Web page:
Wednesday, October 12, 2016

Thoughts on Music and 'Presence' in the Music Classroom

Recently I was asked to respond to some questions and ideas for a music education research project. I always love the opportunity to explore the what and why of what I do and so I want to share my responses with you. Hope you enjoy. I would love to hear your thoughts! 
How do you describe yourself as a person? 
Outgoing, energetic, loquacious, family man, creative, and observational by nature. I seem to function either in the shadows watching and learning, or in a leadership roll.  I have done a lot of working with other projects and helping people to achieve success, but lately (the last 2-3 years), I have been consumed with my own projects and work, which includes my family, my career as an educator and my music...(in that order).

Describe why music is important to you.  
  It is important to me because it deals with the fundamental vibrations that affect humankind. I believe the study of music is the study of the human experience as it relates to space and time. I believe an understanding of music leads to a larger understanding of relationships, emotions, feelings, flow, and nature (to name a few).  I believe musicians do work with the human soul, on par with that of a surgeon or therapist. The experience of music brings people together (literally) using vibratory frequencies that resonate every part of our physical being.  Music is used to sell everything there is to sell, (aside from itself, ironically). It is a vehicle for social change and understanding, which makes it vitally important to understand and administer with good intentions. As a performer and educator dealing in the medium of music, I feel a great responsibility to show people the good that comes from pouring positive physical energy into musical experience.

“Presence” in the classroom has been defined as:
“a state of alert awareness, receptivity and connectedness to the mental, emotional and physical workings of both the individual and the group in the context of their learning environments and the ability to respond with a considered and compassionate best next step (Rodgers & Raider-Roth, 2006, p. 266) 

Describe a moment when you felt you had “presence” in the classroom. 
  The first month of the school year consists of a massive organizational effort on my part to set up the structure, create the space and empower students to create, observe, practice good habits and communicate.  Once this effort has been made, my role in the classroom goes through a rather large shift from leading from the front of the room to sitting on the side, keenly observing, providing the tools, guidance, and praise that is required to keep the students focused, happy, and creative.  When class starts and a 4th grade student walks to the front of class full of 4th-8th grade students, gets everyone's attention and starts a warm up, then proceeds to guide the warm-up for the next 15 minutes uninterrupted (by me), I feel the sense of presence as described above. I feel lucky to have this feeling on a daily basis with my students.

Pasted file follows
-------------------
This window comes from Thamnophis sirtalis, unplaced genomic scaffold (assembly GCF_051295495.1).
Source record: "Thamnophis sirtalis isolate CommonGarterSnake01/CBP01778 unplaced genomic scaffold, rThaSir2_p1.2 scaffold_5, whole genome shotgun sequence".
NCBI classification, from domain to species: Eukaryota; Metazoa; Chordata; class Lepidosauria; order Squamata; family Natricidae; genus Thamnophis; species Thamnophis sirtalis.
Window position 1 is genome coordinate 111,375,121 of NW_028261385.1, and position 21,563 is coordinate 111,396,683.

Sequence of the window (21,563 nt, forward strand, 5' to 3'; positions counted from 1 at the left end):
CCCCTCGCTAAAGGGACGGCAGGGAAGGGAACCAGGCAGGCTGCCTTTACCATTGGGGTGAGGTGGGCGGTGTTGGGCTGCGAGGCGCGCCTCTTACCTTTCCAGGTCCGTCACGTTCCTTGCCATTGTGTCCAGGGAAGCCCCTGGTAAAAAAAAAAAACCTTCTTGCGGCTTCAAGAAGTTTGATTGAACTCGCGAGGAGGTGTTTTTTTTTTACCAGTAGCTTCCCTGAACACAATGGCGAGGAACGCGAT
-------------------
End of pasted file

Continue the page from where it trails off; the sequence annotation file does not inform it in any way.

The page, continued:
Describe a time when you felt a lack of presence in the classroom. 
  Our school sits on 40 acres of woods and fields. Occasionally a flying bug or a bee will make it's way into the rehearsal space. When this happens students get distracted, pulled off task and they wind up pursuing the solution to the perceived "problem" we squish it, or capture it and set it free?  Either way they are pulled away from the work at hand and a rift in the classroom dynamic is created. I then feel as though I have to bring the process to an end, reset, and pick back up again.  The distractions are not always bug related, they can be from a student who forgot their instrument, or a rift between two students that started before they came to music....Whatever the reason, these distractions pull us out of our present state and require a different sort of attention. I take it as my challenge to keep the flow as much as possible by teaching focus and inspiring good work regardless of setbacks. This is perhaps the biggest daily challenge for any teacher (or, come to think of it, any leader of any kind... a band leader, a kitchen chef or boardroom boss). These are human issues, which I will say again, relate to the importance of studying get to work on these issues in the pursuit of something beautiful. How great is that!?!

Tuesday, February 09, 2016

Introducing to my Students - First Impressions

  My school recently (last week) agreed to providing a yearly subscription to's new EDU website, which gives all of my students in the Upper Elementary and Middle School grades their own Soundtrap account with unlimited space for projects and access to over 2700 loops.  I could not be happier.  The simplicity, ease of use and ability to share and collaborate on projects instantly created a huge buzz with the students....I can already see that this was a very good decision.